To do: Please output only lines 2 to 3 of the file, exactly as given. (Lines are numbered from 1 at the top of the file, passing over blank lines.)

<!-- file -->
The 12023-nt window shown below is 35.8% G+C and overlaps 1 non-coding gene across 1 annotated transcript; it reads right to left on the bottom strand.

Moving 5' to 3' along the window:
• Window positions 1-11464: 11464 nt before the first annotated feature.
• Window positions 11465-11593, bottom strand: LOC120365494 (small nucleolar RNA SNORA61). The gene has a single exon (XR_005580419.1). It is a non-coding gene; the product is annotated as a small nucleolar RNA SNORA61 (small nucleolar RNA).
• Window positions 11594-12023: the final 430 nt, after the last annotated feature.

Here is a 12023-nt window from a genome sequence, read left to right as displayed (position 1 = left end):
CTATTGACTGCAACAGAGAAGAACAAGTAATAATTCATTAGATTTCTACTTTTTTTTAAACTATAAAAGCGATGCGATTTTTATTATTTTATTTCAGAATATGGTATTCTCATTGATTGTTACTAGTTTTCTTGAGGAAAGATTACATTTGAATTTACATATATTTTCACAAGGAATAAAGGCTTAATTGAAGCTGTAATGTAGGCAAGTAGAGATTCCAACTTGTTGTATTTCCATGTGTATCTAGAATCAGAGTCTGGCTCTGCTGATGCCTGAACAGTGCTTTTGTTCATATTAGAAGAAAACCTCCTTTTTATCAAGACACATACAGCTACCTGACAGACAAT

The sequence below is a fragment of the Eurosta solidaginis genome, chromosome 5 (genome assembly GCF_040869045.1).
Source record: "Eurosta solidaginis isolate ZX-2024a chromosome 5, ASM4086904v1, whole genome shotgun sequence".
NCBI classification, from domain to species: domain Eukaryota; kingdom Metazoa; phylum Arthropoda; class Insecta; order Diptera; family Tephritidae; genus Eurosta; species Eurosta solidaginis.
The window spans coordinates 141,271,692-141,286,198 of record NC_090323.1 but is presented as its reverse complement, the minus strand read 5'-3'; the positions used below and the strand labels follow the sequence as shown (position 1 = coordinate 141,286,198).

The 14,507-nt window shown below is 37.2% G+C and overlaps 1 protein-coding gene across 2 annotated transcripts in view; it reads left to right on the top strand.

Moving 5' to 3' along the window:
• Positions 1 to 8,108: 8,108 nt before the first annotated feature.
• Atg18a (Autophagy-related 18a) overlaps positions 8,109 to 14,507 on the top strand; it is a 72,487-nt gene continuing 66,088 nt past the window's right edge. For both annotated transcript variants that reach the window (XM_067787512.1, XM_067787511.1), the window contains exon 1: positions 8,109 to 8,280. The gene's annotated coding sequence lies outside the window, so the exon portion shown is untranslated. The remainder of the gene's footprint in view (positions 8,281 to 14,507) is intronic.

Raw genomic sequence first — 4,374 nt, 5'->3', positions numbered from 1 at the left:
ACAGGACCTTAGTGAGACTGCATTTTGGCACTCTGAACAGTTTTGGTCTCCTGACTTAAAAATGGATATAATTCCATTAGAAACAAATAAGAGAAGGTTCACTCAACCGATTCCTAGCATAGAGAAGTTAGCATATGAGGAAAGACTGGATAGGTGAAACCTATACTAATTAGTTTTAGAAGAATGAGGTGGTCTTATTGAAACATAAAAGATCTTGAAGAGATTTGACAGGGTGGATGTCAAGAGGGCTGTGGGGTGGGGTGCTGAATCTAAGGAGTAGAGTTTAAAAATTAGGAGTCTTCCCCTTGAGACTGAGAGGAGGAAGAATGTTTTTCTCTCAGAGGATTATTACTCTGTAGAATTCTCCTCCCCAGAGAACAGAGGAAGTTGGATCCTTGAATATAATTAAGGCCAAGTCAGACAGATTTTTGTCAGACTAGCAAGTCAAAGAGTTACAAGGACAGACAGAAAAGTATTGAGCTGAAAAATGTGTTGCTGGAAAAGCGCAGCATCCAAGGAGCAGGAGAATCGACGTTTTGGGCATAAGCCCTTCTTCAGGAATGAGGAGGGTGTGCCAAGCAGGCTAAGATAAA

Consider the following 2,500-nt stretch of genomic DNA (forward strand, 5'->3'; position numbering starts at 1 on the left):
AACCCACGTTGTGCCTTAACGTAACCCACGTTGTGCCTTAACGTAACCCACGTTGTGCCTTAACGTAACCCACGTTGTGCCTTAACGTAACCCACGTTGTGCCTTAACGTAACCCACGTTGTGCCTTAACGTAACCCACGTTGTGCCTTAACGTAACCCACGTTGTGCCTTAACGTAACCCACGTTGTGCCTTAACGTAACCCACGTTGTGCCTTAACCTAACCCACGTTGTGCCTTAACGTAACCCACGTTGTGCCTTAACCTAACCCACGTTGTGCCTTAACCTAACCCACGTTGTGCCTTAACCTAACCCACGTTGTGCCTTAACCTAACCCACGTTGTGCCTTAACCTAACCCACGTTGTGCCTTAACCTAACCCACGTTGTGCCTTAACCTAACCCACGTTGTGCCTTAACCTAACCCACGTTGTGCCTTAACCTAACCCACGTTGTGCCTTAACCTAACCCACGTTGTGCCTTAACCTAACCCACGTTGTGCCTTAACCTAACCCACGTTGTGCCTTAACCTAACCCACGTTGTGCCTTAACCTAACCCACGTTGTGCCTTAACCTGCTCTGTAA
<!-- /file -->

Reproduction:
Moving 5' to 3' along the window:
• Window positions 1-11464: 11464 nt before the first annotated feature.